During the course of my walking around, I found the bus station and returned there after lunch, bought a ticket to Vodice and was on the bus on my way back in 10 minutes. I almost missed the bus because they didn’t tell me which dock the bus would be on but I found it.

From the Web

SIBENIK, a city and port in northern Dalmatia, not far from the estuary of the Krka river into the Bay of Sibenik, connected by narrow straits with the Sibenik Channel; population 41,012. The city is arranged amphitheatrically around the natural harbour and on the surrounding hill slopes. The climate is mild. The average air temperature in January is 6.5°C and 24.2°C in July; around 2,750 hours of sunshine a year. Economy is based on industry (non-ferrous metals, aluminium), textiles and food processing as well as on shipbuilding and tourism. The city, with the old fortresses of St. Anne, St. John and Subicevac overlooking it, consists of the Old Town, characterized by narrow and steep alleys in the west, and the modern part in the north and south-east. Sibenik is a cultural centre: the International Child’s Festival. There is a department of the Faculty of Economics of the Split University. Chief occupations in the Sibenik surroundings are viniculture, vegetable and fruit growing. Natural beauty of the region (Skradinski Buk, Roski Waterfall, the small island of Visovac on the Krka, the Kornati Archipelago) as well as the rich cultural and historical heritage of the city attract many tourists and excursionists. Sibenik lies at the intersection of the main roads Zadar – Sibenik – Split and Sibenik – Drnis – Knin; the railroad over Perkovic connects Sibenik with the railroad Zagreb – Knin – Split. Ferry connections with the neighbouring islands (Prvic, Zlarin, Zirje, Kaprije, Obonjan).

The historic town of Sibenik, connected with the expansion and development of the early Croatian state, is rich in cultural and historical monuments. The most representative among them is the famous Cathedral of Sibenik, one of the most original architectural projects of the late Middle Ages, primarily linked to the local master Juraj Matejev Dalmatinac (George of Dalmatia). Sibenik is today a tourist centre situated in the area where the best-indented archipelago in Europe (Islands of Kornati) and karst hydrographical phenomena (Skradinski Buk, Visovac, Roski Waterfall) merge into the ecologically and aesthetically most attractive tourist and recreational zone on the Croatian Adriatic.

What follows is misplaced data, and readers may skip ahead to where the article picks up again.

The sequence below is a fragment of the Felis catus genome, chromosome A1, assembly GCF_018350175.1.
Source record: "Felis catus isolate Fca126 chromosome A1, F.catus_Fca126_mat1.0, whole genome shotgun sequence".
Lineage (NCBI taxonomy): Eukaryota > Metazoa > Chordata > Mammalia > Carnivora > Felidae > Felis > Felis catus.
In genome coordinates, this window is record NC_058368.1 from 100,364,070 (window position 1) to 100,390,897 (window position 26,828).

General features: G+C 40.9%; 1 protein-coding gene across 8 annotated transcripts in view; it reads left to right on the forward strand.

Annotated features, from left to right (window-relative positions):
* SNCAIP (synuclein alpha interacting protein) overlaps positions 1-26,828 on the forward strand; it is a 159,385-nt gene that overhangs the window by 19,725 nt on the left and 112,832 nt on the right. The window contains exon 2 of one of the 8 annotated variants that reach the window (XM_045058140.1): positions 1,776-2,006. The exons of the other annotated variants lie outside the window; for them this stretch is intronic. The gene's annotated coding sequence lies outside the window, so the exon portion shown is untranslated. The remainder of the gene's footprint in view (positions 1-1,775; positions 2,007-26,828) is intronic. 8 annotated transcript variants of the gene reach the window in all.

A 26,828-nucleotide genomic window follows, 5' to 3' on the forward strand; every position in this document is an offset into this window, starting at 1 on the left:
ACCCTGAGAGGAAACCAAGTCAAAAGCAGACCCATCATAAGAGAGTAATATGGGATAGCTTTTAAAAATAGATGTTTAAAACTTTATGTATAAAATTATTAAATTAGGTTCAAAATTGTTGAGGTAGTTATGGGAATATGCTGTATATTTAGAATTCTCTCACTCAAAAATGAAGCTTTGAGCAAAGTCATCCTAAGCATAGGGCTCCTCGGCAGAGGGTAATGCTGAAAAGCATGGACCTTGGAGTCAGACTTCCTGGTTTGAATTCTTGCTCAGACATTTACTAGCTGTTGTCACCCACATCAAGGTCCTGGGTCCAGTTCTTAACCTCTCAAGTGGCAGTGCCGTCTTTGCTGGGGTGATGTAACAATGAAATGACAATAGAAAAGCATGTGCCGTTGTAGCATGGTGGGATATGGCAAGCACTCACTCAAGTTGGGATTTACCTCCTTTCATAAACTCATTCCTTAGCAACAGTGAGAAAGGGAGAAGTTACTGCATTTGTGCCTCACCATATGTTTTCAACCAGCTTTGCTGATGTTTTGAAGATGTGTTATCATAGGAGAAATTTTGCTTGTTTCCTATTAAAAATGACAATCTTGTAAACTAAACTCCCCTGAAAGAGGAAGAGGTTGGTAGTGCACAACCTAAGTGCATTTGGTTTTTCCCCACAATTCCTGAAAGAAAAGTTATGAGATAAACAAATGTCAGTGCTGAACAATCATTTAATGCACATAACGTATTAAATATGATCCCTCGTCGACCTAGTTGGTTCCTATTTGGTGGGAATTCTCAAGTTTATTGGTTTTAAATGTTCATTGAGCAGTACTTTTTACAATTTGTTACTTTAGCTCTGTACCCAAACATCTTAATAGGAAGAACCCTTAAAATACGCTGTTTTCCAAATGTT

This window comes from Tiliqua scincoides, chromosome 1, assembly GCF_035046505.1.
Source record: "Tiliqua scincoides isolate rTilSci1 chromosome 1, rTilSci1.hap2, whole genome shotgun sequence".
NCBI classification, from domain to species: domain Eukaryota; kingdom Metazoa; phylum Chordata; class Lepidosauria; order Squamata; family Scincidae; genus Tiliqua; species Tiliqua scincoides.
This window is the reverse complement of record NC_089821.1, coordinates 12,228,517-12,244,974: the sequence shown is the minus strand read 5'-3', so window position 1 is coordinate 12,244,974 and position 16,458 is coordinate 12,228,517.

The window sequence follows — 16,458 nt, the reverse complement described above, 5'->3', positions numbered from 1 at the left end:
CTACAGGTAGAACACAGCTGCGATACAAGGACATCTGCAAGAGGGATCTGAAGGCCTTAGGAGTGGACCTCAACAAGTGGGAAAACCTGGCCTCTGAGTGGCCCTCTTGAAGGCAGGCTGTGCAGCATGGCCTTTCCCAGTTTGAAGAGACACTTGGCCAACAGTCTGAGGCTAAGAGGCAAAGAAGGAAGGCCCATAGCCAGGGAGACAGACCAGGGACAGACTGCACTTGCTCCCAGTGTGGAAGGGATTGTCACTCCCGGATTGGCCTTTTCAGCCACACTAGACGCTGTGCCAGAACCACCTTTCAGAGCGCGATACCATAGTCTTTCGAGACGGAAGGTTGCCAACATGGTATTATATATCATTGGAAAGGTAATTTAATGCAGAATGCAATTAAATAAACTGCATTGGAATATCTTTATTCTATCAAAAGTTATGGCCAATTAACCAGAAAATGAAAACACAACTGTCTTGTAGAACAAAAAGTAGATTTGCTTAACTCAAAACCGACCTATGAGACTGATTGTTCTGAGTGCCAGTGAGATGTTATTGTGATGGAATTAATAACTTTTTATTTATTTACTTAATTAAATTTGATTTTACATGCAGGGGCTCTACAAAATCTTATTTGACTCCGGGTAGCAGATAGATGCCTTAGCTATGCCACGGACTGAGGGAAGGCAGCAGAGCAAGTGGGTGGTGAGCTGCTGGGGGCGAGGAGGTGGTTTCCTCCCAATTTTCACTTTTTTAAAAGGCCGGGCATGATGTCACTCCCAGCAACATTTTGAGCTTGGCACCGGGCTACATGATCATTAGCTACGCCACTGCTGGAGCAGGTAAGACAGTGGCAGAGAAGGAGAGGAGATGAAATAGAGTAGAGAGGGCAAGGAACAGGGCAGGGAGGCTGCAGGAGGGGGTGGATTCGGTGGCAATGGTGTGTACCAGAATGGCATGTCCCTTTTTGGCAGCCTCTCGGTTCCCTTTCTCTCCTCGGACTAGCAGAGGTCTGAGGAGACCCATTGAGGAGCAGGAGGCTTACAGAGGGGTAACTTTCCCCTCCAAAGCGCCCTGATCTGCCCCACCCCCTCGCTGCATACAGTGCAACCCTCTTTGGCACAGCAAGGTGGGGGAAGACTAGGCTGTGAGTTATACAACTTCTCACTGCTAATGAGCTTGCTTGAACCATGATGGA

Restaurants offer domestic specialities (lamb, grilled dishes, baked dishes – especially turkey). In the quarter called Dolac, in the town centre, there are about a hundred cafés with music.

About 2bagsandapack

Lifetime journalist, author, magazine editor and publisher, now semi-retired and traveling the world. My plan, after living in Costa Rica for 14 months, was to visit a new country in southern Europe every three months to experience the culture and the challenge of adapting to a new environment, while on a fixed income. That plan was sidetracked when I was offered a job in Indonesia, providing an opportunity to explore Asia. Indonesia lasted for a 4 wonderful years but I have now moved on to Hua Hin, Thailand.